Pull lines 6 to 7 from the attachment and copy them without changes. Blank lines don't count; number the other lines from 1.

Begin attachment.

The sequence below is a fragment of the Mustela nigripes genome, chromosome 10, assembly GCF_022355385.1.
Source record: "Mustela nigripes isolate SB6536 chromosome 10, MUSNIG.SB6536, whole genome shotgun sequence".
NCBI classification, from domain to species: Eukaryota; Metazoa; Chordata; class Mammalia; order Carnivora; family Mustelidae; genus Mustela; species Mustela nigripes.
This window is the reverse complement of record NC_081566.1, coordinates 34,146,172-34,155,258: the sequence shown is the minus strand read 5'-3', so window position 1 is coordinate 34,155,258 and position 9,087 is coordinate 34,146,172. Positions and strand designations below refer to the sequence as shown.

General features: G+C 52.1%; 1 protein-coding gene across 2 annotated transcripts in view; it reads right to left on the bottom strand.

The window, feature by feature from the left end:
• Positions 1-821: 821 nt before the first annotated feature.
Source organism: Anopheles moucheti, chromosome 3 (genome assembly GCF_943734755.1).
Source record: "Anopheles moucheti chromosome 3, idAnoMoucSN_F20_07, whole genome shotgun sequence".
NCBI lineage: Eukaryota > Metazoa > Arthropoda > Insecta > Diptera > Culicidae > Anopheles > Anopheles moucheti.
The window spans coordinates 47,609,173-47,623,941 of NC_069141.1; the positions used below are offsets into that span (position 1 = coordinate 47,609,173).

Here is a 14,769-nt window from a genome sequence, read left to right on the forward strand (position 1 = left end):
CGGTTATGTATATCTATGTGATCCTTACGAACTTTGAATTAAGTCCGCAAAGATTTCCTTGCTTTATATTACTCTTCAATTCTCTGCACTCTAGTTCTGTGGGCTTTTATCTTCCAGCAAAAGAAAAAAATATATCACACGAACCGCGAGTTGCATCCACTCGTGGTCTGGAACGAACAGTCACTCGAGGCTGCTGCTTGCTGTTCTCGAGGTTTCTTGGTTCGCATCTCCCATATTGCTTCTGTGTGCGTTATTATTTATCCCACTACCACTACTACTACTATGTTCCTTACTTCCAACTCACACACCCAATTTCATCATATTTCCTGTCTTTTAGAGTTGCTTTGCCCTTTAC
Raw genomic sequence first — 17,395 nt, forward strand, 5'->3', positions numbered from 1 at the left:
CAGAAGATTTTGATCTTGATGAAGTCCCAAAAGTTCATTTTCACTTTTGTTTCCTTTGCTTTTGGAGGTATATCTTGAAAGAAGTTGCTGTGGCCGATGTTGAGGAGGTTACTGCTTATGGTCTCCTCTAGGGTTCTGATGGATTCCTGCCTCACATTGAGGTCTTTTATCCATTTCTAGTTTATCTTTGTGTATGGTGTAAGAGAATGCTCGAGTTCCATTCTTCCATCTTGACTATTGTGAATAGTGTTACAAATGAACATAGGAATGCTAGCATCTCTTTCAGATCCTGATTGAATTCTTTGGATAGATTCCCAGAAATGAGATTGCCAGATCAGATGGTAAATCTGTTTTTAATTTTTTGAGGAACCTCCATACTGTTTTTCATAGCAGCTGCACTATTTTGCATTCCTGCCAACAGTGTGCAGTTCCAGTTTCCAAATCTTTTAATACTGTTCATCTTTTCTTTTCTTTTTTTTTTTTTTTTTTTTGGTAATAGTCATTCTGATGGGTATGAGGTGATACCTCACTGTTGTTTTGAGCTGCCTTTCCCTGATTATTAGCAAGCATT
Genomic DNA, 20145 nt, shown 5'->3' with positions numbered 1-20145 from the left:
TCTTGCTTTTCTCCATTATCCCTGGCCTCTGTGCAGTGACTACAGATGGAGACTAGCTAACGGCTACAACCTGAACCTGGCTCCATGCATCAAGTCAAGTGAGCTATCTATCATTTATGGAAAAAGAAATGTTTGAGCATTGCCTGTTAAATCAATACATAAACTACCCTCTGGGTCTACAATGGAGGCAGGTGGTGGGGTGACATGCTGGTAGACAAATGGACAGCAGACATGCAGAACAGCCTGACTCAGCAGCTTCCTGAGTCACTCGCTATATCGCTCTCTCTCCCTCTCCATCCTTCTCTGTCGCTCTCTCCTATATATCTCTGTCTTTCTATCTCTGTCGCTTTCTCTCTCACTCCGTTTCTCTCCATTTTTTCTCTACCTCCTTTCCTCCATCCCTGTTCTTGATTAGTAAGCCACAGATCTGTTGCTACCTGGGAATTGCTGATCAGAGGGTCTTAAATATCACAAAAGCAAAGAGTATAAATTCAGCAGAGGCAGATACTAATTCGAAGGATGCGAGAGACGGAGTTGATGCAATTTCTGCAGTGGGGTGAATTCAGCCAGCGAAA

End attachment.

The window, feature by feature from the left end:
• Positions 1-821: 821 nt before the first annotated feature.